“There is no one else in this hard world of today who can look upon the trivial with such tender sympathy and wring such a delicate pathos from futility”

– W. Somerset Maugham, “The Alien Corn”, 1931

Rereading some of Somerset Maugham’s short stories, I was struck again by his note of life’s futility as he represented it in that difficult period between the two World Wars, a futility that gives his work a certain pathos. And yet, and yet. Why did he write if he did not think there was some reason to hope? Can literature, even when reflecting the despair of an age, also point to a way through the fog?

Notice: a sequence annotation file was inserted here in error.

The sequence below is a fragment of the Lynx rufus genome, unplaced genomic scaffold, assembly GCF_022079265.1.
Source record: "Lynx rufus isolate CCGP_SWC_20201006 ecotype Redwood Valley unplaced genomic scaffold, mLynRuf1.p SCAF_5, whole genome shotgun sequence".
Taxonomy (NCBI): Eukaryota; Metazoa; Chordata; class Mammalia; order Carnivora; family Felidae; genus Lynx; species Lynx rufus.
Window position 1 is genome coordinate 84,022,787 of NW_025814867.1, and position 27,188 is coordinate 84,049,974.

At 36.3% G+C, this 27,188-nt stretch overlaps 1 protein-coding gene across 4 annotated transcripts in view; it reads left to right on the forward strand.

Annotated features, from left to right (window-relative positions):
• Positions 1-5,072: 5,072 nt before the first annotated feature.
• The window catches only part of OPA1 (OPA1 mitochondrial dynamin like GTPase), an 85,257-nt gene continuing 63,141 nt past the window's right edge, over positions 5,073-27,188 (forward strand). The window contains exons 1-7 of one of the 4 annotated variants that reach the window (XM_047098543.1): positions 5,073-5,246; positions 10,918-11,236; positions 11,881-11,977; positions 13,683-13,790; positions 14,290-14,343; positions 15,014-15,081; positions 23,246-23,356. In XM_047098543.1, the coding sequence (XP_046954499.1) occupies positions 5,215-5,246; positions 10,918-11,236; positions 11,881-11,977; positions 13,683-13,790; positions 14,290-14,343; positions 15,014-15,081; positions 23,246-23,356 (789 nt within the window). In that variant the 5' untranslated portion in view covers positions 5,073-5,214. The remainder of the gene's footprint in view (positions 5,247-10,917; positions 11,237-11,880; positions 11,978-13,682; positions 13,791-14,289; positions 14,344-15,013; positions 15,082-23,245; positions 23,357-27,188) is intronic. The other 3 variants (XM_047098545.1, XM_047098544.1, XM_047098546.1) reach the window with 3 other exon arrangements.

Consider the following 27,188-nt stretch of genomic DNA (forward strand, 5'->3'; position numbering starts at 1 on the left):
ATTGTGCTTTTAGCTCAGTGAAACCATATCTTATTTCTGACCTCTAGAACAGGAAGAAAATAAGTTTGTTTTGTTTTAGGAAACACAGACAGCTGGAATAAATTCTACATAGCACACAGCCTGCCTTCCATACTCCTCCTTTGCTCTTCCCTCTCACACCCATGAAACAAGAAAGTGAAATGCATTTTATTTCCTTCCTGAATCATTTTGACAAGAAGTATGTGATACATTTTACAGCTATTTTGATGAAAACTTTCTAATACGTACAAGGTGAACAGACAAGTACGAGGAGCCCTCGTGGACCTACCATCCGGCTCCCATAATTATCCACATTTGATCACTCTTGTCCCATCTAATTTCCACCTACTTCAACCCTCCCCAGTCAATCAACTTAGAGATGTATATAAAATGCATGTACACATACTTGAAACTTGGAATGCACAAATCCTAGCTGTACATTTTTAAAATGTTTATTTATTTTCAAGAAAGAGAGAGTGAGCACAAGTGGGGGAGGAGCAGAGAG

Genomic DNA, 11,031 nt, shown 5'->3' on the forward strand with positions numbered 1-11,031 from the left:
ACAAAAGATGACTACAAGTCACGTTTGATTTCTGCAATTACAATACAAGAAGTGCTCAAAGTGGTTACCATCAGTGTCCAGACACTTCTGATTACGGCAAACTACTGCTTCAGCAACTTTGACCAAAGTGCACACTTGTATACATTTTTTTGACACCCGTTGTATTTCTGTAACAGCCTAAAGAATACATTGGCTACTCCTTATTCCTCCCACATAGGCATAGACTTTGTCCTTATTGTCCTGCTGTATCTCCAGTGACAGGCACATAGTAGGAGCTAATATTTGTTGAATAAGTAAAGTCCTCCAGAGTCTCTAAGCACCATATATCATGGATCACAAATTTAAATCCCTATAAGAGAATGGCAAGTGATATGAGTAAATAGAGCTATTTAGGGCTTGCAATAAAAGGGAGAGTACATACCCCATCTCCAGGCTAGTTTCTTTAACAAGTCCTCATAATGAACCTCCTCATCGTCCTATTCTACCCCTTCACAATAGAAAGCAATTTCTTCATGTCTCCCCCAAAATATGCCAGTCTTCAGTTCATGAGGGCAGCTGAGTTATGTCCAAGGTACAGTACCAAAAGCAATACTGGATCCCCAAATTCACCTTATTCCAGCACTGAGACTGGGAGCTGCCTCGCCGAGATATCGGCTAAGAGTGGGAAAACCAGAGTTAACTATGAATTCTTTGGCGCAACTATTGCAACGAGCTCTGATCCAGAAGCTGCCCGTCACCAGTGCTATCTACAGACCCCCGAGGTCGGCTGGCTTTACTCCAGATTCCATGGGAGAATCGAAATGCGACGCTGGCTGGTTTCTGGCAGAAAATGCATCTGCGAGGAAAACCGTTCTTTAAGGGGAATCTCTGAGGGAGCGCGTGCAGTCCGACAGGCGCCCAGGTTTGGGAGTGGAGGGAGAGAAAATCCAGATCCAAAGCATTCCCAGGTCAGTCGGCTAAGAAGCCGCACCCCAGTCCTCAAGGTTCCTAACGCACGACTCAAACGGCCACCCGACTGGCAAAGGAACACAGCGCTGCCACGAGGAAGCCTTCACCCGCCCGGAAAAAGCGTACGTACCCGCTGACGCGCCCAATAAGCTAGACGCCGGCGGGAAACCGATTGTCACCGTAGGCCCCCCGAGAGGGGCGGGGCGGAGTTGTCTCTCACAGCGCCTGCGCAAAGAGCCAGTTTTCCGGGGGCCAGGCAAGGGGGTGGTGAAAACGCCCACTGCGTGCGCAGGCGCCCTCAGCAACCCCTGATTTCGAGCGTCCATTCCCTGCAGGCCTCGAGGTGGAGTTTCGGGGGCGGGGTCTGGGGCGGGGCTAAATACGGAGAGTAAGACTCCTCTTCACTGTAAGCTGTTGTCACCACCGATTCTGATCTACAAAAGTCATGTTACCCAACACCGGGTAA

Stephen Hocking – unsplash.com/@shocking57